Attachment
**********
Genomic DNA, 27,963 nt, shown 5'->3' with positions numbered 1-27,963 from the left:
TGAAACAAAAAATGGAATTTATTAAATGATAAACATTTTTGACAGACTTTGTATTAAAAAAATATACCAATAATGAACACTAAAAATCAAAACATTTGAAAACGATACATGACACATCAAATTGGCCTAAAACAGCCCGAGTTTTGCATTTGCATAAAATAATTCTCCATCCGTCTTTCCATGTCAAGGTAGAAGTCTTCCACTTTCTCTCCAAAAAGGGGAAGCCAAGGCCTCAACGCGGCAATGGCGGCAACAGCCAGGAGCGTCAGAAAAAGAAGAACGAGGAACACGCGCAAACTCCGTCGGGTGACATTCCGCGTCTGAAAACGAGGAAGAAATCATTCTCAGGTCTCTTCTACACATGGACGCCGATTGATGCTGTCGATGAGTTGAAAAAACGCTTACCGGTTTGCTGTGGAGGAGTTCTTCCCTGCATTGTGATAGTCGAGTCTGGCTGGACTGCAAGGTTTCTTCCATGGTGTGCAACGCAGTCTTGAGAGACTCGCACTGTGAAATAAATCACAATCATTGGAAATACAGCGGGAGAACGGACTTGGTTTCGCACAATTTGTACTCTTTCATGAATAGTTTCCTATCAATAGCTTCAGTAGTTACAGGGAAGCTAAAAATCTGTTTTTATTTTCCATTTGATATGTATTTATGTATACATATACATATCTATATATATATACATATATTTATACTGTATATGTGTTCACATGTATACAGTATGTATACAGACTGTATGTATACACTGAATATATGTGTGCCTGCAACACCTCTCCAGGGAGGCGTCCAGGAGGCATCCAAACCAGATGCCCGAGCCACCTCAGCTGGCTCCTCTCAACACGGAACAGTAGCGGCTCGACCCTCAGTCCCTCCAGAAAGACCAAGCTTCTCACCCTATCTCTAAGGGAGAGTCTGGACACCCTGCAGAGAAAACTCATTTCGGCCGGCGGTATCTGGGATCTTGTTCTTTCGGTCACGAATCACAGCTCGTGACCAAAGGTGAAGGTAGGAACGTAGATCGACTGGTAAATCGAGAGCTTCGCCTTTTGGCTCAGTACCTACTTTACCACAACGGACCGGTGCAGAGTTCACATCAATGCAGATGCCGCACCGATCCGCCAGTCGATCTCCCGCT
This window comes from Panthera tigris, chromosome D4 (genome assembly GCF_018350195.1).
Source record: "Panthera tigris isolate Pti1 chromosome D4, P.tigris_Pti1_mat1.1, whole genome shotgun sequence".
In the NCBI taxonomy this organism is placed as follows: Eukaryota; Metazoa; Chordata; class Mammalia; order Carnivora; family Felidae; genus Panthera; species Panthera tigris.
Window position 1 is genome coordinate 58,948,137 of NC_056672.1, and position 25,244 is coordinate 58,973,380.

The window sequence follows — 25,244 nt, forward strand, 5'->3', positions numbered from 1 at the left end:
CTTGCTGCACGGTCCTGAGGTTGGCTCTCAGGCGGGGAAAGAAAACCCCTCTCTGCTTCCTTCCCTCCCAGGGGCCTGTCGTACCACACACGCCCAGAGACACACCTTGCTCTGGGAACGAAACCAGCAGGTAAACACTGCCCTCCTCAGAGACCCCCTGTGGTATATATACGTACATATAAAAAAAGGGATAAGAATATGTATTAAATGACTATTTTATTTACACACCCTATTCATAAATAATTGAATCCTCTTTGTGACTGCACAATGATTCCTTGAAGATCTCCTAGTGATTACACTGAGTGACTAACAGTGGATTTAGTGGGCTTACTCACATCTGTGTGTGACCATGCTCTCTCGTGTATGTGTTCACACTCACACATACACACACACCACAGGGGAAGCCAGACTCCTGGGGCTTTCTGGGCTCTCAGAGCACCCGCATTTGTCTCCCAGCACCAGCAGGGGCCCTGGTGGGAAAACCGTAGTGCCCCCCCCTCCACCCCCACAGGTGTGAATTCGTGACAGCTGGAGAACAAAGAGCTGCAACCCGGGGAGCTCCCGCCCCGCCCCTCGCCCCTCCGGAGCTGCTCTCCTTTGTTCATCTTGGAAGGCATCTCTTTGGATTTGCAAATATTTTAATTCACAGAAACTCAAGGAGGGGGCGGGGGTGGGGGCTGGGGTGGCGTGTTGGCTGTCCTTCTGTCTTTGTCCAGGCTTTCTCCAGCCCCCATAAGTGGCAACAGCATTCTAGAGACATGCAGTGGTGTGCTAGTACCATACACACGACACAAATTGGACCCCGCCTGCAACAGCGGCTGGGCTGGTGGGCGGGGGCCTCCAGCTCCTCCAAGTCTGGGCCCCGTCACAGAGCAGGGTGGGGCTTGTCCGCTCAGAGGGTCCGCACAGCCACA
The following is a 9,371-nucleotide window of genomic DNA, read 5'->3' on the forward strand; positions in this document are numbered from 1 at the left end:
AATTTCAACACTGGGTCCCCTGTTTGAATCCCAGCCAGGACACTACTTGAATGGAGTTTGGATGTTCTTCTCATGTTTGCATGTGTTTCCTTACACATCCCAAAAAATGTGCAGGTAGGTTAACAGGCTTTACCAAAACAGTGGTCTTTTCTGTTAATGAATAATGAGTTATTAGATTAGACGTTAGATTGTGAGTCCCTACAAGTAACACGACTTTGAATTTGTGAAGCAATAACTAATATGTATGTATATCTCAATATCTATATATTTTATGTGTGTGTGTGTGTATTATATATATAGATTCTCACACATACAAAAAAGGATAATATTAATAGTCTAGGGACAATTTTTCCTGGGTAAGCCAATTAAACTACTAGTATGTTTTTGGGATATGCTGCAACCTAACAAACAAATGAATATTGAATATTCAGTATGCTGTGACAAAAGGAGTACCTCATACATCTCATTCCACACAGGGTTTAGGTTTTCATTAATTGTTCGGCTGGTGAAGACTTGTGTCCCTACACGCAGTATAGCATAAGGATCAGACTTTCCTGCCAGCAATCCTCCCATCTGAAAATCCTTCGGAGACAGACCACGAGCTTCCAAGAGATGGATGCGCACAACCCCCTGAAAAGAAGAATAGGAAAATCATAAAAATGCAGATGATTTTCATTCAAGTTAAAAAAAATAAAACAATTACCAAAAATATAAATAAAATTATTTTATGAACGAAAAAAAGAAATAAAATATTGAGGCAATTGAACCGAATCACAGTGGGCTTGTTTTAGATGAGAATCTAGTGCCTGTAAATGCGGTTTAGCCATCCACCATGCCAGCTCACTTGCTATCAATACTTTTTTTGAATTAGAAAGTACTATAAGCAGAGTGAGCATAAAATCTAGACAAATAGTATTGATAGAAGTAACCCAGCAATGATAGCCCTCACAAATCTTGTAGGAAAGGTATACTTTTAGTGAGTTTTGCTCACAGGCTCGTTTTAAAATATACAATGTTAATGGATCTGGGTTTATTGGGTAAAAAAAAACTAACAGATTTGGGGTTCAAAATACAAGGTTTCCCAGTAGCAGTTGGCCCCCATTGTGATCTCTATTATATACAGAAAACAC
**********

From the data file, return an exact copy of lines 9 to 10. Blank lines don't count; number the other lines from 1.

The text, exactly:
The following is a 9,371-nucleotide window of genomic DNA, read 5'->3' on the forward strand; positions in this document are numbered from 1 at the left end:
AATTTCAACACTGGGTCCCCTGTTTGAATCCCAGCCAGGACACTACTTGAATGGAGTTTGGATGTTCTTCTCATGTTTGCATGTGTTTCCTTACACATCCCAAAAAATGTGCAGGTAGGTTAACAGGCTTTACCAAAACAGTGGTCTTTTCTGTTAATGAATAATGAGTTATTAGATTAGACGTTAGATTGTGAGTCCCTACAAGTAACACGACTTTGAATTTGTGAAGCAATAACTAATATGTATGTATATCTCAATATCTATATATTTTATGTGTGTGTGTGTGTATTATATATATAGATTCTCACACATACAAAAAAGGATAATATTAATAGTCTAGGGACAATTTTTCCTGGGTAAGCCAATTAAACTACTAGTATGTTTTTGGGATATGCTGCAACCTAACAAACAAATGAATATTGAATATTCAGTATGCTGTGACAAAAGGAGTACCTCATACATCTCATTCCACACAGGGTTTAGGTTTTCATTAATTGTTCGGCTGGTGAAGACTTGTGTCCCTACACGCAGTATAGCATAAGGATCAGACTTTCCTGCCAGCAATCCTCCCATCTGAAAATCCTTCGGAGACAGACCACGAGCTTCCAAGAGATGGATGCGCACAACCCCCTGAAAAGAAGAATAGGAAAATCATAAAAATGCAGATGATTTTCATTCAAGTTAAAAAAAATAAAACAATTACCAAAAATATAAATAAAATTATTTTATGAACGAAAAAAAGAAATAAAATATTGAGGCAATTGAACCGAATCACAGTGGGCTTGTTTTAGATGAGAATCTAGTGCCTGTAAATGCGGTTTAGCCATCCACCATGCCAGCTCACTTGCTATCAATACTTTTTTTGAATTAGAAAGTACTATAAGCAGAGTGAGCATAAAATCTAGACAAATAGTATTGATAGAAGTAACCCAGCAATGATAGCCCTCACAAATCTTGTAGGAAAGGTATACTTTTAGTGAGTTTTGCTCACAGGCTCGTTTTAAAATATACAATGTTAATGGATCTGGGTTTATTGGGTAAAAAAAAACTAACAGATTTGGGGTTCAAAATACAAGGTTTCCCAGTAGCAGTTGGCCCCCATTGTGATCTCTATTATATACAGAAAACAC